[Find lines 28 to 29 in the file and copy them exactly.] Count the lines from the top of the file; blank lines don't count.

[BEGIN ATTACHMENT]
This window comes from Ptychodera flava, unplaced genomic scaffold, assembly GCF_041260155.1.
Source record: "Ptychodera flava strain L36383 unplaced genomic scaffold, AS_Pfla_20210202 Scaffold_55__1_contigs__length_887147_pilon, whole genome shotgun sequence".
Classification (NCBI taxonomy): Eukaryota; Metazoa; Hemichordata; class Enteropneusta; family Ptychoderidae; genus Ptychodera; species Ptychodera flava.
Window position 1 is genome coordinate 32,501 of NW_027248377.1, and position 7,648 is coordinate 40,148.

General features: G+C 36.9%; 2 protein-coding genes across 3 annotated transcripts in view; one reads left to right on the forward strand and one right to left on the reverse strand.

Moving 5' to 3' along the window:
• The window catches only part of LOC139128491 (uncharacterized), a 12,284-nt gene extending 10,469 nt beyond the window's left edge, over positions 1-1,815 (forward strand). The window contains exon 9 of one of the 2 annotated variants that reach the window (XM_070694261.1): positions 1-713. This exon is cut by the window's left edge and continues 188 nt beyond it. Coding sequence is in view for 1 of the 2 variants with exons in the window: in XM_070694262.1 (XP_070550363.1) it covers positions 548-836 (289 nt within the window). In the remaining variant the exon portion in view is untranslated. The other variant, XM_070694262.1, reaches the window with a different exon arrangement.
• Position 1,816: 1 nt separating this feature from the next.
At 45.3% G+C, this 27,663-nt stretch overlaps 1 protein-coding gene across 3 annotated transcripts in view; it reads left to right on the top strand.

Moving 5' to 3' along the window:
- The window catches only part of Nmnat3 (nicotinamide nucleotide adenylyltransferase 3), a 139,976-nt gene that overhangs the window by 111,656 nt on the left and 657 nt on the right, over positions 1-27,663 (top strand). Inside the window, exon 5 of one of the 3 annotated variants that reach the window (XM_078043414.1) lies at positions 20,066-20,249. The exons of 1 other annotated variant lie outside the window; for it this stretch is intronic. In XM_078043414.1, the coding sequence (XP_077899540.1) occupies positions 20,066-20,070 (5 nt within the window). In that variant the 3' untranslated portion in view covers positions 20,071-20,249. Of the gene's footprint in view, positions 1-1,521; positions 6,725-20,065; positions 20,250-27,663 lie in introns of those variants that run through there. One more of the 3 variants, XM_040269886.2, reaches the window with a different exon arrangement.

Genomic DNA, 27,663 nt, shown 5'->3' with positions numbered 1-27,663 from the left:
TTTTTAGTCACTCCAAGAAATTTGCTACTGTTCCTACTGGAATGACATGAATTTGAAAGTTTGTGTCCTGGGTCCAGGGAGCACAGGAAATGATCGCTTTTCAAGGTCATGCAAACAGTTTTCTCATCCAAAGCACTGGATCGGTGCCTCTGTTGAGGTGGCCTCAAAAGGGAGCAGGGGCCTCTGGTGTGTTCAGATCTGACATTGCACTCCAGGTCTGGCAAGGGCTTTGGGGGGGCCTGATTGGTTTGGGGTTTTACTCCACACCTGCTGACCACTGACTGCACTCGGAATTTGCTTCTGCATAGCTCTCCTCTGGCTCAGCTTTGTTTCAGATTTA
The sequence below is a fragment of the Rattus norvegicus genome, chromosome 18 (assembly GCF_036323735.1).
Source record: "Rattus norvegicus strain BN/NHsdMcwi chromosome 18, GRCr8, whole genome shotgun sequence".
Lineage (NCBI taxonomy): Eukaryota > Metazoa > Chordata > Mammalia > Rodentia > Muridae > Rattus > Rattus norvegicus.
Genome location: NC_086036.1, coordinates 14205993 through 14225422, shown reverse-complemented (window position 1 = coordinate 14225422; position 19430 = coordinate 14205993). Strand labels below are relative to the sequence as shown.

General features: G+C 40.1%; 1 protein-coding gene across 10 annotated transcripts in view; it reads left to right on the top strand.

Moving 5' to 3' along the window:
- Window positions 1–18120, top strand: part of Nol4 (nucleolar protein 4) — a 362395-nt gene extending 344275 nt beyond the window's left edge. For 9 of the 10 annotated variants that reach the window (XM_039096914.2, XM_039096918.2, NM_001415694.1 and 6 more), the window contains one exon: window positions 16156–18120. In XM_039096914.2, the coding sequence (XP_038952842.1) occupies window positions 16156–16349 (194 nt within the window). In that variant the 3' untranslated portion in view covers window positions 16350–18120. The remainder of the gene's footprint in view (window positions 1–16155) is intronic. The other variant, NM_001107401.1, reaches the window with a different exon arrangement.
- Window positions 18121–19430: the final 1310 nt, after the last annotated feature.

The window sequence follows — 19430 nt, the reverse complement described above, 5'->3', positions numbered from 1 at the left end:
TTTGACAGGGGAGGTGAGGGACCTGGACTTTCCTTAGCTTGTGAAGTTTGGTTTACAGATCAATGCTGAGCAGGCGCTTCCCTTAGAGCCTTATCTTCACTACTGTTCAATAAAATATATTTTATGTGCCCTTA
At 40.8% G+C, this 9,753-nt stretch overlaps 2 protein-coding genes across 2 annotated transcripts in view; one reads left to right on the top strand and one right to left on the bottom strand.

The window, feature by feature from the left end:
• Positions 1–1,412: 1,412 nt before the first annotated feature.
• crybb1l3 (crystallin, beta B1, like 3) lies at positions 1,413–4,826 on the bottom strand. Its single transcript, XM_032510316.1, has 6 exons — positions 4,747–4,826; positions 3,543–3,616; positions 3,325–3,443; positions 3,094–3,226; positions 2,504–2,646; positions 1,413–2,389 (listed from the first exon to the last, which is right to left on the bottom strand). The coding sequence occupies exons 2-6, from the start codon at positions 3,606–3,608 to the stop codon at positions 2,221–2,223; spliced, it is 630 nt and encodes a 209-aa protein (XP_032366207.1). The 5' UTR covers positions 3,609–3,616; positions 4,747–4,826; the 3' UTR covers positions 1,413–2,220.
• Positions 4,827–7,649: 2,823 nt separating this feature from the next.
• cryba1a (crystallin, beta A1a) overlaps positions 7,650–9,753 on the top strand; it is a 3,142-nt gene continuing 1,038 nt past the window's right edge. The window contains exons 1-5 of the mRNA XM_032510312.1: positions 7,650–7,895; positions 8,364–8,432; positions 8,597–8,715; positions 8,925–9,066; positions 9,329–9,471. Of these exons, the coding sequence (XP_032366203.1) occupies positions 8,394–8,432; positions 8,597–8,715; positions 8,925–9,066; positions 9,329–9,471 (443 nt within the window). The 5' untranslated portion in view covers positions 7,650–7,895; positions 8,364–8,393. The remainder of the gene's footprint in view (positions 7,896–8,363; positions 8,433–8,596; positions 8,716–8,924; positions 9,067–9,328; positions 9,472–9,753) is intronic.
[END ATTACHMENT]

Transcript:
• Positions 4,827–7,649: 2,823 nt separating this feature from the next.
• cryba1a (crystallin, beta A1a) overlaps positions 7,650–9,753 on the top strand; it is a 3,142-nt gene continuing 1,038 nt past the window's right edge. The window contains exons 1-5 of the mRNA XM_032510312.1: positions 7,650–7,895; positions 8,364–8,432; positions 8,597–8,715; positions 8,925–9,066; positions 9,329–9,471. Of these exons, the coding sequence (XP_032366203.1) occupies positions 8,394–8,432; positions 8,597–8,715; positions 8,925–9,066; positions 9,329–9,471 (443 nt within the window). The 5' untranslated portion in view covers positions 7,650–7,895; positions 8,364–8,393. The remainder of the gene's footprint in view (positions 7,896–8,363; positions 8,433–8,596; positions 8,716–8,924; positions 9,067–9,328; positions 9,472–9,753) is intronic.